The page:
• What is the highest priority in the current process—crediting the customer or making the item ready for processing?

Thomas points out that the current processes may work well enough as they currently exist. However, they may not be integrated with other workflows in the facility.

Creating that integration, says Thomas, is an important step toward making reverse logistics more efficient, less costly and less time consuming. “Making that jump is a critical leap toward overall returns efficiencies,” adds Thomas.

Four options to consider

While no statistics are available to support this claim, there are probably no returns facilities that are entirely automated. That means someone or many someones have to physically handle each item at least once in the process.

But regardless of how manual the operation, everyone would like to reduce the number of touches along the way, explains Thomas.

Stevens of OPEX says fewer touches are the path to greater speed and efficiency and reducing labor as much as possible, regardless of the level of automation.

OPEX offers a small item sorter called Sure Sort with the capacity to process 2,400 items an hour with just two people. That’s roughly the same hourly throughput of five put walls with 10 people, two on each side.

Ibots manage each item in the short (45-foot) aisle, automatically sorting each to a designated takeaway conveyor. Capacity is added by adding Sure Sort units. Steven says ROI is roughly two years.

Looking nothing like a Sure Sort is the Dematic Pouch System. Thomas explains this flexible, scalable automation solution consists of pouches hanging on a hook suspended from rollers that travel on an overhead track.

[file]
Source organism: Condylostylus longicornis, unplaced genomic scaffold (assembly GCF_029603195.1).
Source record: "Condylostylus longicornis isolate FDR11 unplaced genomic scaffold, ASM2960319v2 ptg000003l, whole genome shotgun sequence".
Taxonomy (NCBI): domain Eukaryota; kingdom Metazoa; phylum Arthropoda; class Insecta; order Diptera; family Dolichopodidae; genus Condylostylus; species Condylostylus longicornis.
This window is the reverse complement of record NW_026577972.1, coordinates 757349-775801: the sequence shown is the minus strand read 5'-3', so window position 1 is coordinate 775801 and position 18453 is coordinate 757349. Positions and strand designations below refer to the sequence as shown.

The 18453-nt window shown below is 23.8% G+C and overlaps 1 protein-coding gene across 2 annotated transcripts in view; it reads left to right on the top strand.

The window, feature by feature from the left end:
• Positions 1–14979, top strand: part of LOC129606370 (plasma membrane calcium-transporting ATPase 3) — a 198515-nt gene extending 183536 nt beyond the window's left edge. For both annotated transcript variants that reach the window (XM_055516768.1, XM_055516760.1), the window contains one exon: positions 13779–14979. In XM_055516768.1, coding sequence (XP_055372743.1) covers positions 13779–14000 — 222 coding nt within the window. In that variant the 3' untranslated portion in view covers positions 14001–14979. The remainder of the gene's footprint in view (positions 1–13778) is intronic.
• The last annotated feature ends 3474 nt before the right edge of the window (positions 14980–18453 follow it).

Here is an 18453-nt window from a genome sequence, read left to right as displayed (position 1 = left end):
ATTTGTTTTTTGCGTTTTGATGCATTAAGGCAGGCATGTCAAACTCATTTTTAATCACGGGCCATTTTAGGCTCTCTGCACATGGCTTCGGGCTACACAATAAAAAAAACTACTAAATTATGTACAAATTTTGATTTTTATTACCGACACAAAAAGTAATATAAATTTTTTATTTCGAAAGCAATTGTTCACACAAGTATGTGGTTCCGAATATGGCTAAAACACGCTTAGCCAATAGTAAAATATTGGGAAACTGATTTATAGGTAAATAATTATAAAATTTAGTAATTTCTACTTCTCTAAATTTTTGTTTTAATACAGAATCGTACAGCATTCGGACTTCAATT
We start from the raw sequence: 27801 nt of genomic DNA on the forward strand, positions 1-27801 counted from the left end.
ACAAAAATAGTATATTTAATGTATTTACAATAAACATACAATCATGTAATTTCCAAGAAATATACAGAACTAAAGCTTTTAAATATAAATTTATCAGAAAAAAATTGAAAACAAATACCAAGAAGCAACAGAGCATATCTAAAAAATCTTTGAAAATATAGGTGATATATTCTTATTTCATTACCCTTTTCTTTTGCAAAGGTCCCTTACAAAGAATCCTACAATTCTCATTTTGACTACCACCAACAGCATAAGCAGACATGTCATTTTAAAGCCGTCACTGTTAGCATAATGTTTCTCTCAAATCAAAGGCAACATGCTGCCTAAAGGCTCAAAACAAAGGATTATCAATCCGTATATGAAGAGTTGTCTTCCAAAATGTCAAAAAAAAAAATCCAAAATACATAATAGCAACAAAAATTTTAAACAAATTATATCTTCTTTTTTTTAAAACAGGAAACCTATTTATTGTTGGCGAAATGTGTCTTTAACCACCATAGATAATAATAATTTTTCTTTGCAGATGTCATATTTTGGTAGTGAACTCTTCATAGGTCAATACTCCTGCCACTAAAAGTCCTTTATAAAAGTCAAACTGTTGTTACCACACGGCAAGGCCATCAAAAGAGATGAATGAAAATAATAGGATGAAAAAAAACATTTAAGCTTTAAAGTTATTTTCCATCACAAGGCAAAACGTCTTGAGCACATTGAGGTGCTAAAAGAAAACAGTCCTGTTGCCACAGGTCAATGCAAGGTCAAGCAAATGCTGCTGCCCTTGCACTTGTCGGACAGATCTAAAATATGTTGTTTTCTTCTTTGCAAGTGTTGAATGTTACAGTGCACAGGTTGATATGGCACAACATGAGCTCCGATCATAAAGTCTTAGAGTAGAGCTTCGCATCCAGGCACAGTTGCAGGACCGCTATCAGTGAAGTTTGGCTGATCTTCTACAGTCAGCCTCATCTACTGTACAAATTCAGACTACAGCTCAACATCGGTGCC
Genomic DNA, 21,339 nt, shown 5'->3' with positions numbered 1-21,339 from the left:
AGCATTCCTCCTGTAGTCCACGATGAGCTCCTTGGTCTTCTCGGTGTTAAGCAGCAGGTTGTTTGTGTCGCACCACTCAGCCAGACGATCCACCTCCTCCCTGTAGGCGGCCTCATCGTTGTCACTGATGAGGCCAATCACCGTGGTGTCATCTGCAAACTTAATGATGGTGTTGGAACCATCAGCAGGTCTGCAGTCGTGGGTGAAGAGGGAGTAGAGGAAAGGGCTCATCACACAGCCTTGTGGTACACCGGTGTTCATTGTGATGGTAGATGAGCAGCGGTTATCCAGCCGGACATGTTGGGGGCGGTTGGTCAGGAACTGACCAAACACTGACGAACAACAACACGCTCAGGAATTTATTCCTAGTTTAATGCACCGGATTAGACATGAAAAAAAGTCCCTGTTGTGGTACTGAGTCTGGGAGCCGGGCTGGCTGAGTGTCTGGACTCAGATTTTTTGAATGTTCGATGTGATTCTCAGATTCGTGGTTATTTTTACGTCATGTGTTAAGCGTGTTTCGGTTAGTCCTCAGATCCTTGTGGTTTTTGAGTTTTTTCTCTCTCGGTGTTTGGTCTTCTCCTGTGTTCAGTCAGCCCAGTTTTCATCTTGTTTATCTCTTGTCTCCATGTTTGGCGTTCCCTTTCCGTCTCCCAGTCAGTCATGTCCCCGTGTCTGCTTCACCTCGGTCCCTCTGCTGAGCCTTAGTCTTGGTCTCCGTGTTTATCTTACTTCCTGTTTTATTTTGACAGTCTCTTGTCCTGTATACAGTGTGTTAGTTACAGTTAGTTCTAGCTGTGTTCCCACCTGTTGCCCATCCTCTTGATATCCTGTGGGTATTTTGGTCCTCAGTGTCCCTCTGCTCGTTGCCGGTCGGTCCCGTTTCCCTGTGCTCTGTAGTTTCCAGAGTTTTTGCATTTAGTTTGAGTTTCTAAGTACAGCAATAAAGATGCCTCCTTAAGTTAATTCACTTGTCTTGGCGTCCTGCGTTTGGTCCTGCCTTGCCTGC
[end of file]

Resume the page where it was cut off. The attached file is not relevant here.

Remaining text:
Each pouch carries a single item between workstations in the returns process. While the pouch system is automated, loading and unloading of items is a manual process. Thomas says the benefit is a smooth and continuous flow of returned items as they move at a rate as high as 12,500 items an hour.

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Powered mobile workstations process returns in real time with maximum flexibility in the facility. 

Decidedly different tech are mobile workstations from Newcastle. Ledversis says these powered platforms provide up to 11 square feet to process returns alongside a bar code scanner to collect data, label printer and a mobile terminal that communicates directly with the WMS.

“It’s always going to be easier to bring the station and its data connection to the work than the other way around,” says Ledversis. “These powered workstations keep people on task and double output right away,” he adds.

Totes and containers of all sizes are a staple of organizing and moving returns. And ORBIS has quite a different twist on efficiencies here.

As Garcia explains, the company offers a reusable packaging management (RPM) service that ensures all containers are maintained for maximum usefulness. “RPM protects a return operations’ investment in packaging and extends its useful life,” adds Garcia.

This is a closed-loop system. Garcia says containers are sent to an RPM facility where they are cleaned, repaired and repurposed if necessary before being redistributed to the returns processing center.

In addition, each container can be outfitted with an RFID tag that collects data about its use and travels, explains Garcia. “This is the future of managing containers. The more information we collect the better we can manage the containers, maximizing their usefulness in the returns process,” he adds.

Clearly, you have a range of options to tame that returns pile. All it requires of you is a little love to get started.